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not payback time

Ministers don't want to play "fast and loose" with Budget 2015

The Tánaiste said that the economic recovery needs to be cemented.

Updated 12.53pm

TÁNAISTE JOAN BURTON has moved to dampen hopes for a payback budget, and said that economic recovery needs to be ‘cemented’, while the Finance Minister said any tax cuts will have to be offset by tax increases.

Speaking to RTÉ’s Morning Ireland, the Minister for Social Protection said that Budget 2015 will be more comfortable that previous adjustments, but that the government is going to err on the side of caution.

“I know that on previous occasions, in particular I recall the days of Charlie McCreevy, when there’s a kinda thing of throw caution to the winds,” Burton said.

“Myself and the Taoiseach have agreed that we are going to be careful because we want to make sure the recovery takes hold, so that all of our people enjoy a return to prosperity.

We’re not going to be able to meet everyone’s pent-up expectations all with one budget.

This sentiment was echoed later by Minister for Finance Michael Noonan on Today with Sean O’Rourke, who said he wanted to build an alternative economic model to the boom-and-bust.

“I’m not going to introduce tax breaks as some kind of way of attracting public support or attracting votes,” he said.

“The rule that I have been following is that if a particular tax break will further grow the economy, well then I will consider it… but we’re not into the business of what happened in the past.”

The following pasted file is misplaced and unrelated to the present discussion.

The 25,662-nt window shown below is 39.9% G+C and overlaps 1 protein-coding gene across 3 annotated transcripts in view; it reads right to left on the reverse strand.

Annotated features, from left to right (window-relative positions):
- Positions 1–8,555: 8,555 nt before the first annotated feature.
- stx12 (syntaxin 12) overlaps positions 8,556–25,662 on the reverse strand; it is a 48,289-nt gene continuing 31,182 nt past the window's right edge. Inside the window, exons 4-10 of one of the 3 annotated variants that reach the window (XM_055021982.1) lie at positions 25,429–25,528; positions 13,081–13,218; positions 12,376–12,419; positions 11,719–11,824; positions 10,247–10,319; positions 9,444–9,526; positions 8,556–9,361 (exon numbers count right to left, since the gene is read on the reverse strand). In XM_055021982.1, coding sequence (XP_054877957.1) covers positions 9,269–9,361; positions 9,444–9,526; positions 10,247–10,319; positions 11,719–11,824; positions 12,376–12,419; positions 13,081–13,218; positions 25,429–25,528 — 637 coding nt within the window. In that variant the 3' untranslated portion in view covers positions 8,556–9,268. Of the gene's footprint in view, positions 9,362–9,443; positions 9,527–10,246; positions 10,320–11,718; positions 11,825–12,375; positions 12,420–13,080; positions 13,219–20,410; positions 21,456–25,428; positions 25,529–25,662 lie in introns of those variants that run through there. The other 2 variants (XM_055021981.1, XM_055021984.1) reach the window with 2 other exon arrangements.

We can’t risk the success by playing fast and loose and by making political decisions.

Burton said that any relief that is available will be targeted at low and middle-income families, but said it was too early to reveal any exact measures.

However, she said that some of the relief would be in the form of “getting more people back to work and by investing in a significant housing programme”.

She noted that the social welfare budget is ‘not under the kind of pressure that it was under’.

“As a consequence, we have more room there,” Burton said.

Bumper exchequer figures published yesterday showed the deficit at €1.3 billion ahead of plans.

It prompted Minister Noonan to give his clearest indication yet cuts in next year’s budget could be much less than previously thought. Today he said that some tax breaks may have to be offset by tax increases elsewhere.

“The success now is not an accident of nature or an act of God,” he said, putting it down to the fiscal programme followed by Government.

The Finance Minister also touched on his recovery from sarcoma, and said that recent scans have all been clear.

“The operation, by [former Olympic swimmer] Gary O’Toole, took away from muscle from my shoulder, and inhibited my somewhat. And Gary, being a great Olympic swimmer himself, prescribed swimming as the exercise instead of physiotherapy.”

“I’m the only one in Ireland swimming on prescription.”

Originally published 8.50am

Read: Budget cuts could be “significantly less” says Noonan, but don’t leap for joy just yet >

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